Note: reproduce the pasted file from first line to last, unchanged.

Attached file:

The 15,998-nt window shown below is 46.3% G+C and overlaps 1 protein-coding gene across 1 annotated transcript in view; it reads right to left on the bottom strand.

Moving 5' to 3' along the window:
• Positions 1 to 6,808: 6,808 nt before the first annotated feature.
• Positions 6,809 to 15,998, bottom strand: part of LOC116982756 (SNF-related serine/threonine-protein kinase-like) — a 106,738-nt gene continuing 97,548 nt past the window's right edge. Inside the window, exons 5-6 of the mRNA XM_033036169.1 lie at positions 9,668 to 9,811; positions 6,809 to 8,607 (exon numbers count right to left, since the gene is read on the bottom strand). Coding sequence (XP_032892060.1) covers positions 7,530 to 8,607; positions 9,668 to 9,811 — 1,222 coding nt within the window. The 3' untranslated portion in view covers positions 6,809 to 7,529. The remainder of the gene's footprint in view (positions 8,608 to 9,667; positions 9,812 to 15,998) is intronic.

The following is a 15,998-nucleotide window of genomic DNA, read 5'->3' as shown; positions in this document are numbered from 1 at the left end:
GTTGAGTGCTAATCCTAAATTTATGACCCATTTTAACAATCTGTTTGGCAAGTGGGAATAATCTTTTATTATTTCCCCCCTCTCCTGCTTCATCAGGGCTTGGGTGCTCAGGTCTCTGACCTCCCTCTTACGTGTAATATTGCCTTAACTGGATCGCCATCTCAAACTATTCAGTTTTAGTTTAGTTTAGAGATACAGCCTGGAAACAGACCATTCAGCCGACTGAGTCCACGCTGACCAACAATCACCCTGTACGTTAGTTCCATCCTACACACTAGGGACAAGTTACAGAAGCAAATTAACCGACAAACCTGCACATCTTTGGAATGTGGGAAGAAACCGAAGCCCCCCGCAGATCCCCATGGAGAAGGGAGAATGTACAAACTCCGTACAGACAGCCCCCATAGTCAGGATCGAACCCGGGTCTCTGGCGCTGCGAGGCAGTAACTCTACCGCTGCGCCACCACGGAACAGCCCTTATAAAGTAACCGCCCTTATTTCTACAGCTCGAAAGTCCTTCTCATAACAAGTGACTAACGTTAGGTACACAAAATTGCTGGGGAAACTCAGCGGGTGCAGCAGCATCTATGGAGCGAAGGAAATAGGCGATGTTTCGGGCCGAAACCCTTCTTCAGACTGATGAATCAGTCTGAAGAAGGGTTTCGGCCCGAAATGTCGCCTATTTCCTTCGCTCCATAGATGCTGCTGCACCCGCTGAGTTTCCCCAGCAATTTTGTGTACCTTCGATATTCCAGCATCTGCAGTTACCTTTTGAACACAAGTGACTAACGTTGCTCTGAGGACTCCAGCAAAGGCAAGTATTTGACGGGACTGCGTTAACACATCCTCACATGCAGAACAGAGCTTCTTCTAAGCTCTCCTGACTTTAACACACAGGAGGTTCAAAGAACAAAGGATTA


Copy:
The 15,998-nt window shown below is 46.3% G+C and overlaps 1 protein-coding gene across 1 annotated transcript in view; it reads right to left on the bottom strand.

Moving 5' to 3' along the window:
• Positions 1 to 6,808: 6,808 nt before the first annotated feature.
• Positions 6,809 to 15,998, bottom strand: part of LOC116982756 (SNF-related serine/threonine-protein kinase-like) — a 106,738-nt gene continuing 97,548 nt past the window's right edge. Inside the window, exons 5-6 of the mRNA XM_033036169.1 lie at positions 9,668 to 9,811; positions 6,809 to 8,607 (exon numbers count right to left, since the gene is read on the bottom strand). Coding sequence (XP_032892060.1) covers positions 7,530 to 8,607; positions 9,668 to 9,811 — 1,222 coding nt within the window. The 3' untranslated portion in view covers positions 6,809 to 7,529. The remainder of the gene's footprint in view (positions 8,608 to 9,667; positions 9,812 to 15,998) is intronic.

The following is a 15,998-nucleotide window of genomic DNA, read 5'->3' as shown; positions in this document are numbered from 1 at the left end:
GTTGAGTGCTAATCCTAAATTTATGACCCATTTTAACAATCTGTTTGGCAAGTGGGAATAATCTTTTATTATTTCCCCCCTCTCCTGCTTCATCAGGGCTTGGGTGCTCAGGTCTCTGACCTCCCTCTTACGTGTAATATTGCCTTAACTGGATCGCCATCTCAAACTATTCAGTTTTAGTTTAGTTTAGAGATACAGCCTGGAAACAGACCATTCAGCCGACTGAGTCCACGCTGACCAACAATCACCCTGTACGTTAGTTCCATCCTACACACTAGGGACAAGTTACAGAAGCAAATTAACCGACAAACCTGCACATCTTTGGAATGTGGGAAGAAACCGAAGCCCCCCGCAGATCCCCATGGAGAAGGGAGAATGTACAAACTCCGTACAGACAGCCCCCATAGTCAGGATCGAACCCGGGTCTCTGGCGCTGCGAGGCAGTAACTCTACCGCTGCGCCACCACGGAACAGCCCTTATAAAGTAACCGCCCTTATTTCTACAGCTCGAAAGTCCTTCTCATAACAAGTGACTAACGTTAGGTACACAAAATTGCTGGGGAAACTCAGCGGGTGCAGCAGCATCTATGGAGCGAAGGAAATAGGCGATGTTTCGGGCCGAAACCCTTCTTCAGACTGATGAATCAGTCTGAAGAAGGGTTTCGGCCCGAAATGTCGCCTATTTCCTTCGCTCCATAGATGCTGCTGCACCCGCTGAGTTTCCCCAGCAATTTTGTGTACCTTCGATATTCCAGCATCTGCAGTTACCTTTTGAACACAAGTGACTAACGTTGCTCTGAGGACTCCAGCAAAGGCAAGTATTTGACGGGACTGCGTTAACACATCCTCACATGCAGAACAGAGCTTCTTCTAAGCTCTCCTGACTTTAACACACAGGAGGTTCAAAGAACAAAGGATTA